Look at how much resources of your hotel come locally and how much staff they hire locally. Big chains often bring people from outside and create barriers for the local population for local resources like beaches. I am strongly against this as the locals always have the first right on these resources. You can find tips for getting the best accommodation here.


I know it is enticing to take selfies with animals and there is the desire to go ‘of the beaten path’ but you should be careful not to disturb local habitat. For example, the small shrubbery takes 100’s of years to grow in Iceland which can be easily destroyed by your shoes or tires. Take the marked roads or trails and do not disturb animals. It goes without saying, you shouldn’t buy anything that’s made from endangered species, be it plants or animals.


A lot of places in the poorer countries you will come across the ‘antique’ sellers. Buying them or even showing interest gives them an incentive to sell some priceless artefacts for cheap. Most of them are fake and aged using tricks but taking antiques out of a country is not only morally wrong, but it can also get you in a lot of trouble with authorities especially if you are caught at the airport. Never encourage these people because it depletes the national treasures.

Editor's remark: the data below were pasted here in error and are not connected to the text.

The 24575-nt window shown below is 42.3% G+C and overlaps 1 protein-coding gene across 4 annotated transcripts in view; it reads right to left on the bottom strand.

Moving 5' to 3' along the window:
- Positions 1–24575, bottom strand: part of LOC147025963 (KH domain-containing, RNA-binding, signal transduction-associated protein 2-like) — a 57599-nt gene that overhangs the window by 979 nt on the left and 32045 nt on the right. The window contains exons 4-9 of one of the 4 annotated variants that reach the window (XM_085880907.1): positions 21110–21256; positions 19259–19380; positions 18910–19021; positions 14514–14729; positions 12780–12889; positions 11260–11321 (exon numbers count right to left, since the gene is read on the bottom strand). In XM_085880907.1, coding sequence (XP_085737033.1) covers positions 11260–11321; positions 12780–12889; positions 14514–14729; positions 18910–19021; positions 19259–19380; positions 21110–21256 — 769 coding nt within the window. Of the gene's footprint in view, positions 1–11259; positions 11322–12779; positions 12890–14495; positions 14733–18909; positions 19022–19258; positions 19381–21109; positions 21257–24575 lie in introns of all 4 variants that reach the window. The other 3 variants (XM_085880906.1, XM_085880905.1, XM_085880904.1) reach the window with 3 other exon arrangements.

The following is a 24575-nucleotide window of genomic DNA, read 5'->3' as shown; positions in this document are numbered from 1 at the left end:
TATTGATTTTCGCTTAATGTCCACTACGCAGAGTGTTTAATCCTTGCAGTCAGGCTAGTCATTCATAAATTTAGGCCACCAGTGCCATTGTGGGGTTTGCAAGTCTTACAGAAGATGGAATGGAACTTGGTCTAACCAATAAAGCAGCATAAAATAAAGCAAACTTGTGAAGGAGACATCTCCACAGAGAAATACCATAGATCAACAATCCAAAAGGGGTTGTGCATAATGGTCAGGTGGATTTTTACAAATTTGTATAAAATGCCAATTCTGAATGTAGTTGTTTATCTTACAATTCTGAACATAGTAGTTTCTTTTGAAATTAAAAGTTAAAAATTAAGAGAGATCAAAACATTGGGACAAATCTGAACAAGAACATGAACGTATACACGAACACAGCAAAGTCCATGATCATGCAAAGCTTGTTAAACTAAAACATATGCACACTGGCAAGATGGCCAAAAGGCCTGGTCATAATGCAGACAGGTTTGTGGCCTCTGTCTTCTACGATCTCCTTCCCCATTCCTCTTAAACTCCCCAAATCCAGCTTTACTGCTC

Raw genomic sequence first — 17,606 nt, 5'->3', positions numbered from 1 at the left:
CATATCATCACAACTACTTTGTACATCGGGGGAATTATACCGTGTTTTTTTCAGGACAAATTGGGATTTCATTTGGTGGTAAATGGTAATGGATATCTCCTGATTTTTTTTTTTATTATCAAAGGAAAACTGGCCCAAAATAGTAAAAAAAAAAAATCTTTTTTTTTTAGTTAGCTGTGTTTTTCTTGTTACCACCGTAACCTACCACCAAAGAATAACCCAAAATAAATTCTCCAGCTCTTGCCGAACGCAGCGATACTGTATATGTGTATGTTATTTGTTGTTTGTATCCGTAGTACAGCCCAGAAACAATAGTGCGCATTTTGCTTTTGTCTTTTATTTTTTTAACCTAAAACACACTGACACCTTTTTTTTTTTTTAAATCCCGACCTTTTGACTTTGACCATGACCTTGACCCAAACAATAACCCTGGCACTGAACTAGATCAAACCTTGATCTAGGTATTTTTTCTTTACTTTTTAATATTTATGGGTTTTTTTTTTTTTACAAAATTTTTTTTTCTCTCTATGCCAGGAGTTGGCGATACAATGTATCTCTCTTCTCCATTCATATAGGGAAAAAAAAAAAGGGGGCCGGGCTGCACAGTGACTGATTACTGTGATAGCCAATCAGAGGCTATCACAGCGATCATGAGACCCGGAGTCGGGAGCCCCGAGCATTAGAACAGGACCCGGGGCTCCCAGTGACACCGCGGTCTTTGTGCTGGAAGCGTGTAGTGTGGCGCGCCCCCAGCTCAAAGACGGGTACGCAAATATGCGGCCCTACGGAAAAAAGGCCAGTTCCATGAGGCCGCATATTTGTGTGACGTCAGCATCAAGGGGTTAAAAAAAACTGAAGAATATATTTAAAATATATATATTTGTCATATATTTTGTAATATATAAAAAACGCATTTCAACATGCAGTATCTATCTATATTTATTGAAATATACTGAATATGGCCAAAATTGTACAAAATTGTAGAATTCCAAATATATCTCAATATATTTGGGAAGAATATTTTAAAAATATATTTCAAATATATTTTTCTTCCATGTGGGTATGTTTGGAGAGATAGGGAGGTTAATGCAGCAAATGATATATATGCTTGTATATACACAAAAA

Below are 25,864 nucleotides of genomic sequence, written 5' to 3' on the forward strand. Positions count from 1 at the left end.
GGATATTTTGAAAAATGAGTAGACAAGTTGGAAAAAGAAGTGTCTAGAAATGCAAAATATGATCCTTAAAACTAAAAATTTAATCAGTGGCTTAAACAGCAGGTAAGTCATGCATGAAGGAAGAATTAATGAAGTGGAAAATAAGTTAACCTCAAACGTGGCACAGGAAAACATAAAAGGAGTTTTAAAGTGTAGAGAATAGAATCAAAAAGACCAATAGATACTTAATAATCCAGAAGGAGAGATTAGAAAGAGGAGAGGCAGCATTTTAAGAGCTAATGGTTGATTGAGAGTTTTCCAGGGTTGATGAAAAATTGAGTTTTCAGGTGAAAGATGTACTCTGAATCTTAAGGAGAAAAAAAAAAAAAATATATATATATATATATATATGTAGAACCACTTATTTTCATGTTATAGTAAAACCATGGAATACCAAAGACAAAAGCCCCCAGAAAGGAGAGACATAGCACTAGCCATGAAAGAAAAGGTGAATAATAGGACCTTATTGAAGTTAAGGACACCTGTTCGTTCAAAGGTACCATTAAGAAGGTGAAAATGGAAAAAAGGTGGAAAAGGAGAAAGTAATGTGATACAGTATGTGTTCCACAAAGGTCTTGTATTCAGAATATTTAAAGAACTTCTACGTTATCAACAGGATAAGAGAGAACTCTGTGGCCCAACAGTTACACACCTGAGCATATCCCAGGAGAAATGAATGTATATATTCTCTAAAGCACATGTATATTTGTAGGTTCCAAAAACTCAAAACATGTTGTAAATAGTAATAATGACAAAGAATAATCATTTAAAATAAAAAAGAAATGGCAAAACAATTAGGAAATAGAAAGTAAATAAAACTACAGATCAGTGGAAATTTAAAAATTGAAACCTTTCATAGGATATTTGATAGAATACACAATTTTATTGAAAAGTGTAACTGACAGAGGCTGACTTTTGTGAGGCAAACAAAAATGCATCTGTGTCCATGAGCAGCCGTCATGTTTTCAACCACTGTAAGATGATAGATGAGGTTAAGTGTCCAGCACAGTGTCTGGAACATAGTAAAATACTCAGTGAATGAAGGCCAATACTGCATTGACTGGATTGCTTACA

Want a selfie with the tigers or want a show of dancing elephants? It looks great, you are supporting locals and getting some holiday fun but you are supporting animal cruelty. These animals are beaten mercilessly or drugged for your entertainment. Please stay clear. This includes some of the so-called ‘sanctuaries’. Basically anywhere that sells you animals doing anything other than being animals is a no-go. A good example where this doesn’t happen are safaris, you are the observer, not the spectator.


This is probably the most important thing you can do. Respect the locals, their customs, traditions and way of life. You have come to observe and learn. You are not there to offer advice, improvements, challenge or make fun of them especially when you are in poorer countries; they make the best of their resources and are usually happier than the developed world.

Cultural anthropologist, business owner, and major Europhile.